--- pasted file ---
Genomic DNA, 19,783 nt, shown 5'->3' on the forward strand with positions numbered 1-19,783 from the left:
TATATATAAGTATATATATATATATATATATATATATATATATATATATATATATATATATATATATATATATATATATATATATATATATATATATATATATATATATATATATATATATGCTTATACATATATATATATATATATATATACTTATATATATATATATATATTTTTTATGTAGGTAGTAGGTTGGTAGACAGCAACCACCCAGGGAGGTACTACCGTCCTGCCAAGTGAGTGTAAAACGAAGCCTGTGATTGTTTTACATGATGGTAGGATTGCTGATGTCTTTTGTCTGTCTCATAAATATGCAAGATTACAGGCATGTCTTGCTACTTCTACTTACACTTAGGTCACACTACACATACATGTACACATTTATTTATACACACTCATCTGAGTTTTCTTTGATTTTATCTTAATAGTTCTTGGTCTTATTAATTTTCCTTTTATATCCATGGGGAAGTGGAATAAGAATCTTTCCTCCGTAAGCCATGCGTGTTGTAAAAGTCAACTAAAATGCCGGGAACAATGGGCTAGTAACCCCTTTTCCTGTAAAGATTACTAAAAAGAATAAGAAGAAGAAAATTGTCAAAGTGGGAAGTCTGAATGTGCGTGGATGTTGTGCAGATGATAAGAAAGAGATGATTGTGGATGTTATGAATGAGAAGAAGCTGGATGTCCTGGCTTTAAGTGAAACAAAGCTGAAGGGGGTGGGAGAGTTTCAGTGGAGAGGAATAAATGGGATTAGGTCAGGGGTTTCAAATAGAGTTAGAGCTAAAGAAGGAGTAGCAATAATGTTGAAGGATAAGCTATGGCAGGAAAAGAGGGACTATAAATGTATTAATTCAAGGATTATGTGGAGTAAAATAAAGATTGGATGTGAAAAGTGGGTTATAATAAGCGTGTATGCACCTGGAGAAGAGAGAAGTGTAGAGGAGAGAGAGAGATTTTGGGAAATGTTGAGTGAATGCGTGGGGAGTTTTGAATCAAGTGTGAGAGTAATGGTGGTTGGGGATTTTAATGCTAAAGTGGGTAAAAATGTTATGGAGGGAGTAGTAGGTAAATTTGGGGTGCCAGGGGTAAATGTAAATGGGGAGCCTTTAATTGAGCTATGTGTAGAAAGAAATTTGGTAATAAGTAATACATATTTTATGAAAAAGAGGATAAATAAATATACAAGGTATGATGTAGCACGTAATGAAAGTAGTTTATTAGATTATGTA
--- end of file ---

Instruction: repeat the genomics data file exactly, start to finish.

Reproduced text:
Genomic DNA, 19,783 nt, shown 5'->3' on the forward strand with positions numbered 1-19,783 from the left:
TATATATAAGTATATATATATATATATATATATATATATATATATATATATATATATATATATATATATATATATATATATATATATATATATATATATATATATATATATATATATATATGCTTATACATATATATATATATATATATATACTTATATATATATATATATATTTTTTATGTAGGTAGTAGGTTGGTAGACAGCAACCACCCAGGGAGGTACTACCGTCCTGCCAAGTGAGTGTAAAACGAAGCCTGTGATTGTTTTACATGATGGTAGGATTGCTGATGTCTTTTGTCTGTCTCATAAATATGCAAGATTACAGGCATGTCTTGCTACTTCTACTTACACTTAGGTCACACTACACATACATGTACACATTTATTTATACACACTCATCTGAGTTTTCTTTGATTTTATCTTAATAGTTCTTGGTCTTATTAATTTTCCTTTTATATCCATGGGGAAGTGGAATAAGAATCTTTCCTCCGTAAGCCATGCGTGTTGTAAAAGTCAACTAAAATGCCGGGAACAATGGGCTAGTAACCCCTTTTCCTGTAAAGATTACTAAAAAGAATAAGAAGAAGAAAATTGTCAAAGTGGGAAGTCTGAATGTGCGTGGATGTTGTGCAGATGATAAGAAAGAGATGATTGTGGATGTTATGAATGAGAAGAAGCTGGATGTCCTGGCTTTAAGTGAAACAAAGCTGAAGGGGGTGGGAGAGTTTCAGTGGAGAGGAATAAATGGGATTAGGTCAGGGGTTTCAAATAGAGTTAGAGCTAAAGAAGGAGTAGCAATAATGTTGAAGGATAAGCTATGGCAGGAAAAGAGGGACTATAAATGTATTAATTCAAGGATTATGTGGAGTAAAATAAAGATTGGATGTGAAAAGTGGGTTATAATAAGCGTGTATGCACCTGGAGAAGAGAGAAGTGTAGAGGAGAGAGAGAGATTTTGGGAAATGTTGAGTGAATGCGTGGGGAGTTTTGAATCAAGTGTGAGAGTAATGGTGGTTGGGGATTTTAATGCTAAAGTGGGTAAAAATGTTATGGAGGGAGTAGTAGGTAAATTTGGGGTGCCAGGGGTAAATGTAAATGGGGAGCCTTTAATTGAGCTATGTGTAGAAAGAAATTTGGTAATAAGTAATACATATTTTATGAAAAAGAGGATAAATAAATATACAAGGTATGATGTAGCACGTAATGAAAGTAGTTTATTAGATTATGTA